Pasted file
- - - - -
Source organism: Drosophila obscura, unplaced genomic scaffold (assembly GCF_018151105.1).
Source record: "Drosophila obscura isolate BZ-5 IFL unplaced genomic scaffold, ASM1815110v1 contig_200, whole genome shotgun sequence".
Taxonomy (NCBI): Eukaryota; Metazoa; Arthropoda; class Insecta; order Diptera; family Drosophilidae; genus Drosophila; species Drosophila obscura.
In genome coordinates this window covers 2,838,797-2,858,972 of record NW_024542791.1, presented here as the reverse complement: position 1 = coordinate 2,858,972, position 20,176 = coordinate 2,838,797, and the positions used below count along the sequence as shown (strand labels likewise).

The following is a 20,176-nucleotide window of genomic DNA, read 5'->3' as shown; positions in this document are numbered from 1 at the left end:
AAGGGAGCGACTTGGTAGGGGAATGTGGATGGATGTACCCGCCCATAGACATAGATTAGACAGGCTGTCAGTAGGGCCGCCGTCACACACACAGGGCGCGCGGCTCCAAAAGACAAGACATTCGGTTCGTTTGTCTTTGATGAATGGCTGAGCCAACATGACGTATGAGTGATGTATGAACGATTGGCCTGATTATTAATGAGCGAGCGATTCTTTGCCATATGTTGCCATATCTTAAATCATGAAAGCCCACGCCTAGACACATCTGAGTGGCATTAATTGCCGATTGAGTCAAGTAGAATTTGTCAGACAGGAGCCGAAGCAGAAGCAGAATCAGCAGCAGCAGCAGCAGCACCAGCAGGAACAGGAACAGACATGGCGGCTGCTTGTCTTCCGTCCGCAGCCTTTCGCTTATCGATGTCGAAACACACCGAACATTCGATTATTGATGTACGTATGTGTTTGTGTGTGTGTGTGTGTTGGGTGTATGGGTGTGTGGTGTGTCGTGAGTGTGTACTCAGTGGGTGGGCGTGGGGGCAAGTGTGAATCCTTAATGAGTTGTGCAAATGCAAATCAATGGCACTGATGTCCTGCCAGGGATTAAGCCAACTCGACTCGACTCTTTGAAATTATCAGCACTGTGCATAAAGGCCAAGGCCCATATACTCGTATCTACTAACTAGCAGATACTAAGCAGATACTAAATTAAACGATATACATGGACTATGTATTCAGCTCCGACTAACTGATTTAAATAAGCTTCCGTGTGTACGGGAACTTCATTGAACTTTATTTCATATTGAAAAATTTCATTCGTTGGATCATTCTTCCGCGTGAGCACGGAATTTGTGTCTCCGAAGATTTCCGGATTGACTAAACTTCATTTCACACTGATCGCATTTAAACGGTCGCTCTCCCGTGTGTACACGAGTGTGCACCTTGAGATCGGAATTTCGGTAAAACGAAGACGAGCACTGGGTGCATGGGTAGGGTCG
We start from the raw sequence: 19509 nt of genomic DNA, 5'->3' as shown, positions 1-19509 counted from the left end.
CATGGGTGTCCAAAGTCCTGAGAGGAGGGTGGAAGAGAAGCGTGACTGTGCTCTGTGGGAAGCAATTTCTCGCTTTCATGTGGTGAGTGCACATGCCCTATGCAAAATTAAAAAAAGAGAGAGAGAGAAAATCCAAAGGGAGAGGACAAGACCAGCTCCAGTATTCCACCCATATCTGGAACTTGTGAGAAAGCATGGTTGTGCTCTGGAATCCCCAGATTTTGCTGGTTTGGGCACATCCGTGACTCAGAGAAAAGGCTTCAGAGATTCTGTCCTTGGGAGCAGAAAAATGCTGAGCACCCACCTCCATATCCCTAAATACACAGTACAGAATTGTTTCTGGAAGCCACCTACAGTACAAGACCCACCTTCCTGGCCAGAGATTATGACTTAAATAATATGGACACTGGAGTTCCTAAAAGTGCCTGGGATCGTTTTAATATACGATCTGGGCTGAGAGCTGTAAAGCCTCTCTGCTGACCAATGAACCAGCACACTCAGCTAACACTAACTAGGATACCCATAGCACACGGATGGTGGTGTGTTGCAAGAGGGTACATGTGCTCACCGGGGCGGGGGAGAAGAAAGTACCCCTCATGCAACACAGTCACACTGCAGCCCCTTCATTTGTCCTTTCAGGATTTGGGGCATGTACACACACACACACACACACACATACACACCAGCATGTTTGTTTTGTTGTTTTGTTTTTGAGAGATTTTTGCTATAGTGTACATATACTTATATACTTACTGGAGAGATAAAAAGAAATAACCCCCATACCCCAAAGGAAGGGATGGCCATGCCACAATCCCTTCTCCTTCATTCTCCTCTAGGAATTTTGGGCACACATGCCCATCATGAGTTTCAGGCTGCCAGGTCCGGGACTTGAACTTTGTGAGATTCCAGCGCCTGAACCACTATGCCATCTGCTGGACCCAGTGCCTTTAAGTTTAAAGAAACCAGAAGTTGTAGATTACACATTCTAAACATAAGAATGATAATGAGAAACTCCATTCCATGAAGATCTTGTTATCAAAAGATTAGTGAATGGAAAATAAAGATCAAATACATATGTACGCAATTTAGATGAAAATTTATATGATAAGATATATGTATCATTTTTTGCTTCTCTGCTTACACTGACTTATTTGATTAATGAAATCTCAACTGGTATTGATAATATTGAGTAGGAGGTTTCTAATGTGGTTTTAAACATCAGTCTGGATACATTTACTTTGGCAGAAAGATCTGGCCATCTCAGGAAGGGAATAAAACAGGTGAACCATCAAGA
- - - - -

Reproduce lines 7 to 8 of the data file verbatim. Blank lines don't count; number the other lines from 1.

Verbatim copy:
We start from the raw sequence: 19509 nt of genomic DNA, 5'->3' as shown, positions 1-19509 counted from the left end.
CATGGGTGTCCAAAGTCCTGAGAGGAGGGTGGAAGAGAAGCGTGACTGTGCTCTGTGGGAAGCAATTTCTCGCTTTCATGTGGTGAGTGCACATGCCCTATGCAAAATTAAAAAAAGAGAGAGAGAGAAAATCCAAAGGGAGAGGACAAGACCAGCTCCAGTATTCCACCCATATCTGGAACTTGTGAGAAAGCATGGTTGTGCTCTGGAATCCCCAGATTTTGCTGGTTTGGGCACATCCGTGACTCAGAGAAAAGGCTTCAGAGATTCTGTCCTTGGGAGCAGAAAAATGCTGAGCACCCACCTCCATATCCCTAAATACACAGTACAGAATTGTTTCTGGAAGCCACCTACAGTACAAGACCCACCTTCCTGGCCAGAGATTATGACTTAAATAATATGGACACTGGAGTTCCTAAAAGTGCCTGGGATCGTTTTAATATACGATCTGGGCTGAGAGCTGTAAAGCCTCTCTGCTGACCAATGAACCAGCACACTCAGCTAACACTAACTAGGATACCCATAGCACACGGATGGTGGTGTGTTGCAAGAGGGTACATGTGCTCACCGGGGCGGGGGAGAAGAAAGTACCCCTCATGCAACACAGTCACACTGCAGCCCCTTCATTTGTCCTTTCAGGATTTGGGGCATGTACACACACACACACACACACACATACACACCAGCATGTTTGTTTTGTTGTTTTGTTTTTGAGAGATTTTTGCTATAGTGTACATATACTTATATACTTACTGGAGAGATAAAAAGAAATAACCCCCATACCCCAAAGGAAGGGATGGCCATGCCACAATCCCTTCTCCTTCATTCTCCTCTAGGAATTTTGGGCACACATGCCCATCATGAGTTTCAGGCTGCCAGGTCCGGGACTTGAACTTTGTGAGATTCCAGCGCCTGAACCACTATGCCATCTGCTGGACCCAGTGCCTTTAAGTTTAAAGAAACCAGAAGTTGTAGATTACACATTCTAAACATAAGAATGATAATGAGAAACTCCATTCCATGAAGATCTTGTTATCAAAAGATTAGTGAATGGAAAATAAAGATCAAATACATATGTACGCAATTTAGATGAAAATTTATATGATAAGATATATGTATCATTTTTTGCTTCTCTGCTTACACTGACTTATTTGATTAATGAAATCTCAACTGGTATTGATAATATTGAGTAGGAGGTTTCTAATGTGGTTTTAAACATCAGTCTGGATACATTTACTTTGGCAGAAAGATCTGGCCATCTCAGGAAGGGAATAAAACAGGTGAACCATCAAGA